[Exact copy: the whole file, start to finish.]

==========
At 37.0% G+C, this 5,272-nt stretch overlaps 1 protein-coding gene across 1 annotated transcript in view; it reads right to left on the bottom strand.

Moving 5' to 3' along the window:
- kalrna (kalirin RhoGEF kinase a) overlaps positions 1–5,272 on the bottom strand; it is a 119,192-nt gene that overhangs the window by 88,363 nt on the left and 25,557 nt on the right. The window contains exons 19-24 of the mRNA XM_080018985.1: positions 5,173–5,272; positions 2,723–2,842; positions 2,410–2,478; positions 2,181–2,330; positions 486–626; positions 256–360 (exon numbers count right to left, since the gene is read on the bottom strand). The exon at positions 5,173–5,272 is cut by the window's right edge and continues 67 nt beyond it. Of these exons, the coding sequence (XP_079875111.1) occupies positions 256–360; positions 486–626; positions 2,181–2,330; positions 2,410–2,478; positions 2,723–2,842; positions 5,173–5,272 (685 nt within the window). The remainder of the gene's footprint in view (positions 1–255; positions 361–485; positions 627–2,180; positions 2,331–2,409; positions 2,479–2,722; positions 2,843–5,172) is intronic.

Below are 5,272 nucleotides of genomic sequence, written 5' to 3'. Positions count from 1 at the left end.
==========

At 37.0% G+C, this 5,272-nt stretch overlaps 1 protein-coding gene across 1 annotated transcript in view; it reads right to left on the bottom strand.

Moving 5' to 3' along the window:
- kalrna (kalirin RhoGEF kinase a) overlaps positions 1–5,272 on the bottom strand; it is a 119,192-nt gene that overhangs the window by 88,363 nt on the left and 25,557 nt on the right. The window contains exons 19-24 of the mRNA XM_080018985.1: positions 5,173–5,272; positions 2,723–2,842; positions 2,410–2,478; positions 2,181–2,330; positions 486–626; positions 256–360 (exon numbers count right to left, since the gene is read on the bottom strand). The exon at positions 5,173–5,272 is cut by the window's right edge and continues 67 nt beyond it. Of these exons, the coding sequence (XP_079875111.1) occupies positions 256–360; positions 486–626; positions 2,181–2,330; positions 2,410–2,478; positions 2,723–2,842; positions 5,173–5,272 (685 nt within the window). The remainder of the gene's footprint in view (positions 1–255; positions 361–485; positions 627–2,180; positions 2,331–2,409; positions 2,479–2,722; positions 2,843–5,172) is intronic.

Below are 5,272 nucleotides of genomic sequence, written 5' to 3'. Positions count from 1 at the left end.